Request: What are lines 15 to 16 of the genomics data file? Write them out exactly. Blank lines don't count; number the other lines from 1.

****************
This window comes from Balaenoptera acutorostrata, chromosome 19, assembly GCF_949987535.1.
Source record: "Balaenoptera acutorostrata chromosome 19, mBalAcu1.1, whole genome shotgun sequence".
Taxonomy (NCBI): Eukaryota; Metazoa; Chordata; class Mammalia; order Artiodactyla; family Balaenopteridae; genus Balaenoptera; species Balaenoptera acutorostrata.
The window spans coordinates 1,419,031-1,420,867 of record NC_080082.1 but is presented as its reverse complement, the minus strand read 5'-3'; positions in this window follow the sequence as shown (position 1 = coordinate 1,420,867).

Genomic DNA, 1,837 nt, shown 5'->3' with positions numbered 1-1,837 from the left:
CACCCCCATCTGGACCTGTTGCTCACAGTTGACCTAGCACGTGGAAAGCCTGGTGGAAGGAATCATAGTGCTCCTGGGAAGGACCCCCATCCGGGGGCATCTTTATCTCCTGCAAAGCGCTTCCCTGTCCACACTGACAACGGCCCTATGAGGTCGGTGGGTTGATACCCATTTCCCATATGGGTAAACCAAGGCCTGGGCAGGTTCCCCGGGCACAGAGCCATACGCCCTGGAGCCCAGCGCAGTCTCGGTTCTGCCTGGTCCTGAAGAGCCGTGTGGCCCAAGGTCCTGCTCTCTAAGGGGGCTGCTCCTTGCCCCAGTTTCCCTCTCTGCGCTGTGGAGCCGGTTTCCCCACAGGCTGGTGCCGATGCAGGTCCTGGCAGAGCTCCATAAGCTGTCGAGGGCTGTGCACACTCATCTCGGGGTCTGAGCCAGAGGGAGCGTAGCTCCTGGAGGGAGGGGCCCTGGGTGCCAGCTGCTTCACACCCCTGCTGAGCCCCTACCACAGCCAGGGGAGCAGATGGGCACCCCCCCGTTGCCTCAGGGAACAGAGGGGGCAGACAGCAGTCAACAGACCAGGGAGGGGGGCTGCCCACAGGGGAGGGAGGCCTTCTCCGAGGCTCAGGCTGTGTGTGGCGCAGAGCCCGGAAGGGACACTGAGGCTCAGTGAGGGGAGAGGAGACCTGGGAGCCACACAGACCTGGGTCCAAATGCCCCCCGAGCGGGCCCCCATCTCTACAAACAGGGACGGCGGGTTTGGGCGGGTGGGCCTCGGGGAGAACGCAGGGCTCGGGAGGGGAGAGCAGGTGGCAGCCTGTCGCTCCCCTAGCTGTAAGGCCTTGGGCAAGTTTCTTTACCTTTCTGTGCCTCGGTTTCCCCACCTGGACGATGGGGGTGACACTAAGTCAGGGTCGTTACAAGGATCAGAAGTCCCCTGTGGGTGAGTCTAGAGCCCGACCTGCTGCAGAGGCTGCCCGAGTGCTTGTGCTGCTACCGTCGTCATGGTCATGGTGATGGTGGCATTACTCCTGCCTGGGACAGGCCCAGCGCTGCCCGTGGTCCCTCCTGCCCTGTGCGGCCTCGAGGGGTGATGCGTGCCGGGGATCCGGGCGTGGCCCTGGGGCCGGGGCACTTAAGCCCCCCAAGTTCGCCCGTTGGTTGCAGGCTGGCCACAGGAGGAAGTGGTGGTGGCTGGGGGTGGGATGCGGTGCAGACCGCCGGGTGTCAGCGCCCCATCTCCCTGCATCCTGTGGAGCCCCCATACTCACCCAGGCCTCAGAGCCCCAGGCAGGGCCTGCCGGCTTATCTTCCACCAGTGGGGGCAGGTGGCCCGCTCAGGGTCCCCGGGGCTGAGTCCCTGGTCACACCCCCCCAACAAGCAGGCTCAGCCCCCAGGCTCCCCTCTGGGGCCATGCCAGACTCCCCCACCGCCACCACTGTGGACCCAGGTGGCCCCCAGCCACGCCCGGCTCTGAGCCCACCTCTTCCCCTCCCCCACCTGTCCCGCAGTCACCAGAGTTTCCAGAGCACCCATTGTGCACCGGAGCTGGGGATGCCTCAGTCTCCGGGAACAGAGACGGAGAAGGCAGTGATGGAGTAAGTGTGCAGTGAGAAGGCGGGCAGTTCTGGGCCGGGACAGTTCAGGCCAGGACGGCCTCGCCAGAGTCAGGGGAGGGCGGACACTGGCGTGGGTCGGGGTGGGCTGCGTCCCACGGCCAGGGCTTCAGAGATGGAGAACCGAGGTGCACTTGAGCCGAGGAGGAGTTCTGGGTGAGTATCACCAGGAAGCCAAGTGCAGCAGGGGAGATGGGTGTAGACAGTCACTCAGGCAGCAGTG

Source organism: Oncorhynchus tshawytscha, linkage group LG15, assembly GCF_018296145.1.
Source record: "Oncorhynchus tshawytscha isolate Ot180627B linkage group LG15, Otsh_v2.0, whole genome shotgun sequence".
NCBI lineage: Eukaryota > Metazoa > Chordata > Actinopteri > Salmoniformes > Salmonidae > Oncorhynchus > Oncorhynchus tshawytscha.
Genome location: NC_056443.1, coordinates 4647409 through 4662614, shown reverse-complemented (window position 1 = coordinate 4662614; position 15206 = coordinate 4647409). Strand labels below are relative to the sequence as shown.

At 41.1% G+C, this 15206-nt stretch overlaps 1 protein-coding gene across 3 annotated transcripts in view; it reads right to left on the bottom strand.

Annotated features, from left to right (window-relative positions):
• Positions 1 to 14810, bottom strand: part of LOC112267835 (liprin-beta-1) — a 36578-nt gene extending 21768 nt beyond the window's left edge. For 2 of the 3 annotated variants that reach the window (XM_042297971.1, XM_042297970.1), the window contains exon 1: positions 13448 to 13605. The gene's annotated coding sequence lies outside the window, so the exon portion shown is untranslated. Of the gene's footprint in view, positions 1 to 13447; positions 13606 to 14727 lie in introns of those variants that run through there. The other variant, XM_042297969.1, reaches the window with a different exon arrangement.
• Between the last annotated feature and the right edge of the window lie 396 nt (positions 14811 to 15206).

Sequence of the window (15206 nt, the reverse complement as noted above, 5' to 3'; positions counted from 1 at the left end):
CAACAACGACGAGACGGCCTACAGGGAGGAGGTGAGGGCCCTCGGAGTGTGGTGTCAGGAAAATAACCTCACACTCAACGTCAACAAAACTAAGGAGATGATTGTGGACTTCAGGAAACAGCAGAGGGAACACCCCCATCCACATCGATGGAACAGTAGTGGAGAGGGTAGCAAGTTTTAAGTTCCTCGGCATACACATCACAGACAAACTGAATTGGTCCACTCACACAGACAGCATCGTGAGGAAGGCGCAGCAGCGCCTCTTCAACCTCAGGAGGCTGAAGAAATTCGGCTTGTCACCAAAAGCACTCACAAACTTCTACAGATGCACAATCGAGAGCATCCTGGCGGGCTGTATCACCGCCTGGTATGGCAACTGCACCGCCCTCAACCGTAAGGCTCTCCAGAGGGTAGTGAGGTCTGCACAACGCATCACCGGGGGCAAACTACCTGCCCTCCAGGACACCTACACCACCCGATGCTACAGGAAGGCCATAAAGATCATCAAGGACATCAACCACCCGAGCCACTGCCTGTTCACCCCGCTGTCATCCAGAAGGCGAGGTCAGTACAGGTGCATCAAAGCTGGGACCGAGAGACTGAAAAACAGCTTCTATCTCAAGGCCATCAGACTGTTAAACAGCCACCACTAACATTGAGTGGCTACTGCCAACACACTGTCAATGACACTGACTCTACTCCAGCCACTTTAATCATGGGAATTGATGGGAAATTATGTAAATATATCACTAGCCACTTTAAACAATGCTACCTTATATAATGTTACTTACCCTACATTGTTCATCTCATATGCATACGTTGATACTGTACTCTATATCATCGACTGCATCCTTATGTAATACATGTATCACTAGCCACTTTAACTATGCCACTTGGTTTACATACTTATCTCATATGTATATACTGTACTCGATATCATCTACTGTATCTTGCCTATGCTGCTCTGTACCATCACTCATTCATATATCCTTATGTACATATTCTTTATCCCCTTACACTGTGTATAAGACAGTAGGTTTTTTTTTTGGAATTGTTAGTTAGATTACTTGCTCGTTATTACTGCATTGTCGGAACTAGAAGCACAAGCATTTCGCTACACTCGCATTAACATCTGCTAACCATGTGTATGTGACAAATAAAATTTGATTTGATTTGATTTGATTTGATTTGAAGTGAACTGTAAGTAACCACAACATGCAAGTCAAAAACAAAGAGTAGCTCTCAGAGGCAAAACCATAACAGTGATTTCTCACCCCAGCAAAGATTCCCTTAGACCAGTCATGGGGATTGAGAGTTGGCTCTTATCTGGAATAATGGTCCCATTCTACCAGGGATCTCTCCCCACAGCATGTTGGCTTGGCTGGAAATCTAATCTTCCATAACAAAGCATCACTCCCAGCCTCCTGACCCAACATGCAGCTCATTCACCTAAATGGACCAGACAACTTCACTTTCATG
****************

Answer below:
Sequence of the window (15206 nt, the reverse complement as noted above, 5' to 3'; positions counted from 1 at the left end):
CAACAACGACGAGACGGCCTACAGGGAGGAGGTGAGGGCCCTCGGAGTGTGGTGTCAGGAAAATAACCTCACACTCAACGTCAACAAAACTAAGGAGATGATTGTGGACTTCAGGAAACAGCAGAGGGAACACCCCCATCCACATCGATGGAACAGTAGTGGAGAGGGTAGCAAGTTTTAAGTTCCTCGGCATACACATCACAGACAAACTGAATTGGTCCACTCACACAGACAGCATCGTGAGGAAGGCGCAGCAGCGCCTCTTCAACCTCAGGAGGCTGAAGAAATTCGGCTTGTCACCAAAAGCACTCACAAACTTCTACAGATGCACAATCGAGAGCATCCTGGCGGGCTGTATCACCGCCTGGTATGGCAACTGCACCGCCCTCAACCGTAAGGCTCTCCAGAGGGTAGTGAGGTCTGCACAACGCATCACCGGGGGCAAACTACCTGCCCTCCAGGACACCTACACCACCCGATGCTACAGGAAGGCCATAAAGATCATCAAGGACATCAACCACCCGAGCCACTGCCTGTTCACCCCGCTGTCATCCAGAAGGCGAGGTCAGTACAGGTGCATCAAAGCTGGGACCGAGAGACTGAAAAACAGCTTCTATCTCAAGGCCATCAGACTGTTAAACAGCCACCACTAACATTGAGTGGCTACTGCCAACACACTGTCAATGACACTGACTCTACTCCAGCCACTTTAATCATGGGAATTGATGGGAAATTATGTAAATATATCACTAGCCACTTTAAACAATGCTACCTTATATAATGTTACTTACCCTACATTGTTCATCTCATATGCATACGTTGATACTGTACTCTATATCATCGACTGCATCCTTATGTAATACATGTATCACTAGCCACTTTAACTATGCCACTTGGTTTACATACTTATCTCATATGTATATACTGTACTCGATATCATCTACTGTATCTTGCCTATGCTGCTCTGTACCATCACTCATTCATATATCCTTATGTACATATTCTTTATCCCCTTACACTGTGTATAAGACAGTAGGTTTTTTTTTTGGAATTGTTAGTTAGATTACTTGCTCGTTATTACTGCATTGTCGGAACTAGAAGCACAAGCATTTCGCTACACTCGCATTAACATCTGCTAACCATGTGTATGTGACAAATAAAATTTGATTTGATTTGATTTGATTTGATTTGAAGTGAACTGTAAGTAACCACAACATGCAAGTCAAAAACAAAGAGTAGCTCTCAGAGGCAAAACCATAACAGTGATTTCTCACCCCAGCAAAGATTCCCTTAGACCAGTCATGGGGATTGAGAGTTGGCTCTTATCTGGAATAATGGTCCCATTCTACCAGGGATCTCTCCCCACAGCATGTTGGCTTGGCTGGAAATCTAATCTTCCATAACAAAGCATCACTCCCAGCCTCCTGACCCAACATGCAGCTCATTCACCTAAATGGACCAGACAACTTCACTTTCATG